I’m always honored to be able to write these articles and share ideas and encouragement with you all. I’m especially excited to be sharing with you today, as October 10 is recognized as World Mental Health Day, and mental health is a huge part of what we are all about!
While every day should have some focus on mental health, this day is set aside each year as a day to remind society, from leadership of companies and policy makers to individuals like you and me, to invest in mental health. It’s a reminder that keeping ourselves healthy mentally and emotionally is just as important as eating right and being active. This day especially stands to bring attention to the fact that there are hundreds of thousands of people in our neighborhoods and families who are struggling with the things they feel and think to the point of being hopeless enough to kill themselves.
I want this article to be a mental health resource and so before I go any further here are some phone numbers for crisis lines in the US and elsewhere. I know that throwing a 1-800 number at something doesn’t make it better. I can’t just refer to a crisis line and feel like I’m contributing to the conversation around mental health, and yet I know the benefits of having someone to talk to in the middle of the night when things seem larger than life and you aren’t sure you can make it to the morning. If you need to talk and don’t think your friends will understand there are people who care about you and want to help you through whatever you’re up against.
US crisis phone line- 1-800-273-8255
US crisis text line- text HOME to 741741
UK crisis phone line- 116 123
UK crisis text line- text 85258
Other UK lines- HERE
Aus crisis line- 13 11 14 or 135 247
Along with raising awareness about the growing number of people struggling with depression, anxiety, and thoughts or actions of self-harm, this day is about mental health promotion. I love this phrase, as it makes up a huge part of my life goal. Promoting ideas and concepts that increase people’s mental health.
Here’s the UK Mental Health Foundation’s definition of good mental health:
- the ability to learn
- the ability to feel, express and manage a range of positive and negative emotions
- the ability to form and maintain good relationships with others
- the ability to cope with and manage change and uncertainty
I read down that list and realize that there are days when I miss the mark of good mental health, sometimes by a lot. While that doesn’t mean that I necessarily have a mental health disorder that will require medication to alleviate or correct, it’s been a huge help for me to know that I can reach out for help, that it’s ok for me to feel like things in my life are beyond my control to manage and work around.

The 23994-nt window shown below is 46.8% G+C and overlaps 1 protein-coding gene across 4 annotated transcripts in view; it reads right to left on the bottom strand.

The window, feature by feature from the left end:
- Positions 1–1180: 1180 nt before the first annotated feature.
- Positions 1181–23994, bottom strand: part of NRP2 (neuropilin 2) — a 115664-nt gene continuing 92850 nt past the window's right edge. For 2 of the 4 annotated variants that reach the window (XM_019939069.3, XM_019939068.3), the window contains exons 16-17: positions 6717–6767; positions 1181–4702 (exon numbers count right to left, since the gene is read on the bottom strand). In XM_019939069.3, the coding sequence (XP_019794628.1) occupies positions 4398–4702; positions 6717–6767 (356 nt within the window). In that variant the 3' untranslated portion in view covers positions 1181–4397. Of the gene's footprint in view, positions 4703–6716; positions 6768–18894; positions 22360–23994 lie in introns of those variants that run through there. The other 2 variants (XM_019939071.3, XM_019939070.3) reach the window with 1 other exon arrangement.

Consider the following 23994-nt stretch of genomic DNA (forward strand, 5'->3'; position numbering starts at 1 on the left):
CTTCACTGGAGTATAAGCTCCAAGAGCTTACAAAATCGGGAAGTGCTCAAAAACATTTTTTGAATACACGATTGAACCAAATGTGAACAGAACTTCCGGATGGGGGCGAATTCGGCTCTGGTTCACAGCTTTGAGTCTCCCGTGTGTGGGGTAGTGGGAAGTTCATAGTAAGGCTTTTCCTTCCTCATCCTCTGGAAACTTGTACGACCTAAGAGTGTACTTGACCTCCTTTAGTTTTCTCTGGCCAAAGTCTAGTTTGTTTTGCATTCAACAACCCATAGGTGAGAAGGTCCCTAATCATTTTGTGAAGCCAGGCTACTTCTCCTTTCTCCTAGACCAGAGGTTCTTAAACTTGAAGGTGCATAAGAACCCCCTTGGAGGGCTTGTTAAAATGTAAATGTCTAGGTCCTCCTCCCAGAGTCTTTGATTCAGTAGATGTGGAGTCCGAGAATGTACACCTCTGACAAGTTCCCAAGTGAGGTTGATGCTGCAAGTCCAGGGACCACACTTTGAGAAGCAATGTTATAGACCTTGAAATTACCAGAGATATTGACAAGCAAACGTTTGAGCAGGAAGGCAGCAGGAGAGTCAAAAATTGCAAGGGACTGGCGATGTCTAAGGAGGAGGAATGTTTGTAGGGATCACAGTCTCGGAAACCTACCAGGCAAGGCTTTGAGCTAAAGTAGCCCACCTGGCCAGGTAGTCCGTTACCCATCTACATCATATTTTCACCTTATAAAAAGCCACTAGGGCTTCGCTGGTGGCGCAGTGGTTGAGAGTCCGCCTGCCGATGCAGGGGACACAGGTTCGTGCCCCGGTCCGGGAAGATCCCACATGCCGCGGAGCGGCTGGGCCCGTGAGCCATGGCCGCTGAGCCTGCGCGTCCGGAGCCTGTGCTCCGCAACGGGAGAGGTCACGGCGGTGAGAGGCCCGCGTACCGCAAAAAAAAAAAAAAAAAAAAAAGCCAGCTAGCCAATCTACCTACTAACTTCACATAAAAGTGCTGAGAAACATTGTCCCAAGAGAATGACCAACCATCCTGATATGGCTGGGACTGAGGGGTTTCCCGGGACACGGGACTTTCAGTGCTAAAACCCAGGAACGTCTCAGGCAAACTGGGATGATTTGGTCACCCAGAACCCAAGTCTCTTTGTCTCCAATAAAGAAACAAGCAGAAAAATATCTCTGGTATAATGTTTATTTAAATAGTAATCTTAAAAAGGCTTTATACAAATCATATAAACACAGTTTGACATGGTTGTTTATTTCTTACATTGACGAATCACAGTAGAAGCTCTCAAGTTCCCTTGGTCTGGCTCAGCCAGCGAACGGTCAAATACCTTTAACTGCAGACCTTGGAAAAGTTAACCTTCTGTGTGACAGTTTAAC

It’s ok to feel overwhelmed and need help. It’s ok to call your mom in the middle of the night because you are too overwhelmed to fall asleep. It’s ok to rant to your partner about your feelings even if you think they’re silly or think you’ll be a bother. And it’s ok to call someone else or a professional if you don’t find what you need or feel better.
Like I talked about a few weeks ago, the best way I’ve found to prepare for the inevitable challenges that are going to come up in my life and threaten my mental health, is to start preparing for it now by filling my life with behaviors that build my mental health like:
- Develop your emotional vocabulary
- Be ok with feeling not ok
- Get outside
- Learn to share your feelings, even the hard ones
- Remind yourself of what’s important and true
- Keep doing the most important things, and let the rest go
- Fuel your body
- And do it well
- Keep in touch with friends and family
- Develop a perspective of gratitude
- Build relationships with emotional honesty and trust
- Ask for help when you need it
- Take breaks
- Seek out humor and good news
- Be creative
- Keep doing those things that make you happy
- Choose to find happiness wherever you can
- Try something new
- Acknowledge your successes
- Be active
- Work to accept and appreciate who you are
- Be kind to someone else
All the underlined ideas are links to posts on this site. Our focus on mental health means that we’ve already talked about a lot of these, and there are articles for you to read if you want to build your mental health skills in a particular area.
Guys, I don’t have all the answers. This list isn’t exhaustive and you might do all of these things and still feel awful. Just like diabetes and a broken leg, there isn’t a quick fix for mental health. We all do the best we can. We have to lean on each other, and hopefully this day helps someone feel like that’s alright.
❤ to your mental health.